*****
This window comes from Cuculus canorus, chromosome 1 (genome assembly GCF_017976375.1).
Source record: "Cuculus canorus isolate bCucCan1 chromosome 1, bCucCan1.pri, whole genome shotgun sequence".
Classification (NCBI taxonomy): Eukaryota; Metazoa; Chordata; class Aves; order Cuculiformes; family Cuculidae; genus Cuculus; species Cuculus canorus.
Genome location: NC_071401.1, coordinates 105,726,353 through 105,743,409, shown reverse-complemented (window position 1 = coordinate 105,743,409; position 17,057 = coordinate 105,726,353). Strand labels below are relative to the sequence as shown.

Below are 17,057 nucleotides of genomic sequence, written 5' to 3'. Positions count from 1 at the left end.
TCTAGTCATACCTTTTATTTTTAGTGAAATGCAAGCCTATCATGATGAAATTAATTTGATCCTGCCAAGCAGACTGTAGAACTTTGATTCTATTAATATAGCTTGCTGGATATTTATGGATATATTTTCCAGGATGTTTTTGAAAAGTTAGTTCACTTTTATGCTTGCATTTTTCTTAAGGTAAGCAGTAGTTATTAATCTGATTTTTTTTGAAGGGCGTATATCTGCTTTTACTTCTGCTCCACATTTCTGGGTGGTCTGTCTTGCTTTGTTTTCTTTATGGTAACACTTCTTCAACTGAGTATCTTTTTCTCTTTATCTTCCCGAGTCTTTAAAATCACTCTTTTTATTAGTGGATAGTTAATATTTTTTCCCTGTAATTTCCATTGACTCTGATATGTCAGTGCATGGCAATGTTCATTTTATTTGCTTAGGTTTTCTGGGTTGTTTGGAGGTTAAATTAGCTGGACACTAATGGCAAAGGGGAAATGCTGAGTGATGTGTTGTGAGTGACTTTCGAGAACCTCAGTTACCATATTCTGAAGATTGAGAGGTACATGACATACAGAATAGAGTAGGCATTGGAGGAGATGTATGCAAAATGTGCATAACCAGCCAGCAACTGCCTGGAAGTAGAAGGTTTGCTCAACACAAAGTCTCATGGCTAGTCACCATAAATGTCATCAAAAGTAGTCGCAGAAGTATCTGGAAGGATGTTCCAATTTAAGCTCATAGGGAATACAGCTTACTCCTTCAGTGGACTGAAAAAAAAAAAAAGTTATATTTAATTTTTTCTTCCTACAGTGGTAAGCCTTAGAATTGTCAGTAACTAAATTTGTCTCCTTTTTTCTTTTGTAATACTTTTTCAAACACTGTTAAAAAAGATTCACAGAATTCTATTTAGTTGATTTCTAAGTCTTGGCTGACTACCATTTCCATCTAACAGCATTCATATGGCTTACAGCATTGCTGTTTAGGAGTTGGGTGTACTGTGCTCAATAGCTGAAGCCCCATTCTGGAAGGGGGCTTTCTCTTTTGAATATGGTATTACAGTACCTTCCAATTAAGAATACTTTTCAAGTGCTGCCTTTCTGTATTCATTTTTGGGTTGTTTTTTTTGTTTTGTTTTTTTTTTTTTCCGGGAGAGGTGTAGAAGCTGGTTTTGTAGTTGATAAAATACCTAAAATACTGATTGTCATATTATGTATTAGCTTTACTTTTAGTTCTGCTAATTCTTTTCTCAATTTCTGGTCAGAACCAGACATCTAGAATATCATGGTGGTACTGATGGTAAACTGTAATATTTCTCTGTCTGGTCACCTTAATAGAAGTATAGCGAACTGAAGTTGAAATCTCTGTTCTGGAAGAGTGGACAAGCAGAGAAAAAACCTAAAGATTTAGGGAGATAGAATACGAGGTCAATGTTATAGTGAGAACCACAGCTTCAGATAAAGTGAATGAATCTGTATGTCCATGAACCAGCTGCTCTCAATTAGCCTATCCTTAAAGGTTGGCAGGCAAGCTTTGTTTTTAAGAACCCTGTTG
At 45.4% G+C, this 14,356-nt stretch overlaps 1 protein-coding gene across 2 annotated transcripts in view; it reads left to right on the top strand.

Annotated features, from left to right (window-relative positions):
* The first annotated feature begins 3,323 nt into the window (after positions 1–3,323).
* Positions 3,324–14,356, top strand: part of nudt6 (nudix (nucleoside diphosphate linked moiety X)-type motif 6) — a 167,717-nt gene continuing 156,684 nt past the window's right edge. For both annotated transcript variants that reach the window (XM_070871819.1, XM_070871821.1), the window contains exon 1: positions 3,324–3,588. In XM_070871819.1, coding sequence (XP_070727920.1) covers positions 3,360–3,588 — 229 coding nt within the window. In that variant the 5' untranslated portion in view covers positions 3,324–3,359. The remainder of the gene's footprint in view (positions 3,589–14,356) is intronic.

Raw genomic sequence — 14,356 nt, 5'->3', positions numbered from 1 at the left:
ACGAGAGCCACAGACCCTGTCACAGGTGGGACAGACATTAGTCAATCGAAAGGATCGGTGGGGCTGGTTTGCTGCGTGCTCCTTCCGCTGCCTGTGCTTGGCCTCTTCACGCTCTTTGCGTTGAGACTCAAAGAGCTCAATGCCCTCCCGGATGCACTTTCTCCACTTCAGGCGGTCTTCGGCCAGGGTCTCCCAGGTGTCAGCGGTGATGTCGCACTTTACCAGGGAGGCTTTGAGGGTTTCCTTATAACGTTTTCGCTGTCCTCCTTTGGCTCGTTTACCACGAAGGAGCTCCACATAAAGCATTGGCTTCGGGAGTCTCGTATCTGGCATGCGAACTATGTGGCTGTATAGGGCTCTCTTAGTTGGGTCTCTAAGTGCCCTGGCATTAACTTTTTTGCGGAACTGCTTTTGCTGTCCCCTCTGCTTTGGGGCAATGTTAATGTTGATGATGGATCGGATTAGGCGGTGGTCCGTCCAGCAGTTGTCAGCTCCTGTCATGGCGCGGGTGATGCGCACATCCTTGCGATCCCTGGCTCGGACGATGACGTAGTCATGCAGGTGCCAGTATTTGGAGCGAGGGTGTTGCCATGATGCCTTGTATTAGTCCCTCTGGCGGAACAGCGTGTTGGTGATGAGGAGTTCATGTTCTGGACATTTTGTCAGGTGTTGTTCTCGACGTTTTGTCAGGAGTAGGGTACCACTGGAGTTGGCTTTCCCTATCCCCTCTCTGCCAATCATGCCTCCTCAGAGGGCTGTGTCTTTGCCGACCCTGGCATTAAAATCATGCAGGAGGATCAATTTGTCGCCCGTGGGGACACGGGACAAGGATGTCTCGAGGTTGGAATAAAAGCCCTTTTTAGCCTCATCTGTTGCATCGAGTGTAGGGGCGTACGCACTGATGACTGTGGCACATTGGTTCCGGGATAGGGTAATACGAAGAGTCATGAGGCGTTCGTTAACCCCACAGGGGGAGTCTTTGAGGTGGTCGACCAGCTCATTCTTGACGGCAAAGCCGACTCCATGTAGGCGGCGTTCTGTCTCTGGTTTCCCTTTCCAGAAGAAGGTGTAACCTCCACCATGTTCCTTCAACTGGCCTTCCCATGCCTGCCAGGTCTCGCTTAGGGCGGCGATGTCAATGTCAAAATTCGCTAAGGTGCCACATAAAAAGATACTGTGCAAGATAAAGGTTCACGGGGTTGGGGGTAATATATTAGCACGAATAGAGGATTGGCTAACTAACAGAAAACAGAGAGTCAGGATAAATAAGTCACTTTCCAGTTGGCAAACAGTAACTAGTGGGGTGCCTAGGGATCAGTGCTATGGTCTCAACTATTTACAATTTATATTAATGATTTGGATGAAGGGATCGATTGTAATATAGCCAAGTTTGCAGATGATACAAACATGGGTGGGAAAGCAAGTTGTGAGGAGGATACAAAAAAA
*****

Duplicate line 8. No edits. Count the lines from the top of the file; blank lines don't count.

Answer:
Annotated features, from left to right (window-relative positions):